Jukasa News Update Wednesday, October 2, 2019
Police are investigating after a woman was sexually assaulted in a Hamilton park.
Police say the incident happened early Monday morning in a secluded area of Valley Park.
They say two men sexually assaulted the woman at knifepoint.
Investigators say the woman escaped “without injury from the knife.”
Officers are asking any witnesses to come forward.
Self-defence and what constitutes “reasonable” actions are the focus of the Crown’s appeal of Peter Khill’s acquittal in the fatal shooting of Jonathan Styres.
Khill testified at trial that his training as a military reservist prompted him to take two lethal shots at Styres.
Prosecutor for the appeal Susan Reid said Khill did not act reasonably, the trial judge made four errors and lawyers for the appeal are asking for a new trial.
Ffriends and family of Jonathan Styres packed the courtroom on Monday, which coincided with Orange Shirt Day.
The three-judge panel reserved its decision.
On Monday, the National Centre for Truth and Reconciliation revealed the names of 2,800 children who died in residential schools during a ceremony in Quebec.
A 50-metre-long, blood-red cloth bearing the names of each child and the schools they attended was unfurled and carried through a crowd of Indigenous elders and chiefs, residential-school survivors and others.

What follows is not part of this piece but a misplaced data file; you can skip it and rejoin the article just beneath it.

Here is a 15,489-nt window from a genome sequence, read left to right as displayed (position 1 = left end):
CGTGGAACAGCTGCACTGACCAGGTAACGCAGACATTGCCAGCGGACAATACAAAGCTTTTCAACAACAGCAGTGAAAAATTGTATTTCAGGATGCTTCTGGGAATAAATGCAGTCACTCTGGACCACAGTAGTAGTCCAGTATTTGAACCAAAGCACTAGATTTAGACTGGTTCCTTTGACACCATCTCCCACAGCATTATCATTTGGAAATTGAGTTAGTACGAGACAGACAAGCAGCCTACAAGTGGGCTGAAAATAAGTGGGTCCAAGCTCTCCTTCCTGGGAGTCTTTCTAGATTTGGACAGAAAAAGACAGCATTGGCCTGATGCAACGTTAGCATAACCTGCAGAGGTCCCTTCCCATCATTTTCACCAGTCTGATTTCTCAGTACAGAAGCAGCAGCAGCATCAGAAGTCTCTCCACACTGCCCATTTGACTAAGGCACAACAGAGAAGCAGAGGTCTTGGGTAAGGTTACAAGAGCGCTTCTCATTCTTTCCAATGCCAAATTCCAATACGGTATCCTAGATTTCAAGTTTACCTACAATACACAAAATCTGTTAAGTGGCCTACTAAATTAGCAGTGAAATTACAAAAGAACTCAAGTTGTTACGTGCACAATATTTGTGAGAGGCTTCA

The list has been created to break the silence over the fates of at least some of the thousands who disappeared during the decades the schools operated.
Researchers say another 1600 students are confirmed dead but they have not yet identified them.
A Quebec inquiry that examined relations between Indigenous communities and the provincial government delivered a scathing final report on Monday that called on the province to apologize to First Nations and Inuit peoples for systemic discrimination.
The Viens Commission laid out 142 recommendations, or calls to action, for the Quebec government and urged the province to move on them.
Commissioners recommended the province adopt the United Nations Declaration on the Rights of Indigenous Peoples, in drafting provincial legislation.
The inquiry was launched in 2016 to look into how Indigenous people are treated by the police, the province’s youth protection agency, health and social services as well as the justice and correctional systems.
The final report proposes removing language barriers, improving living conditions and expanding access to basic services many non-Indigenous people take for granted.
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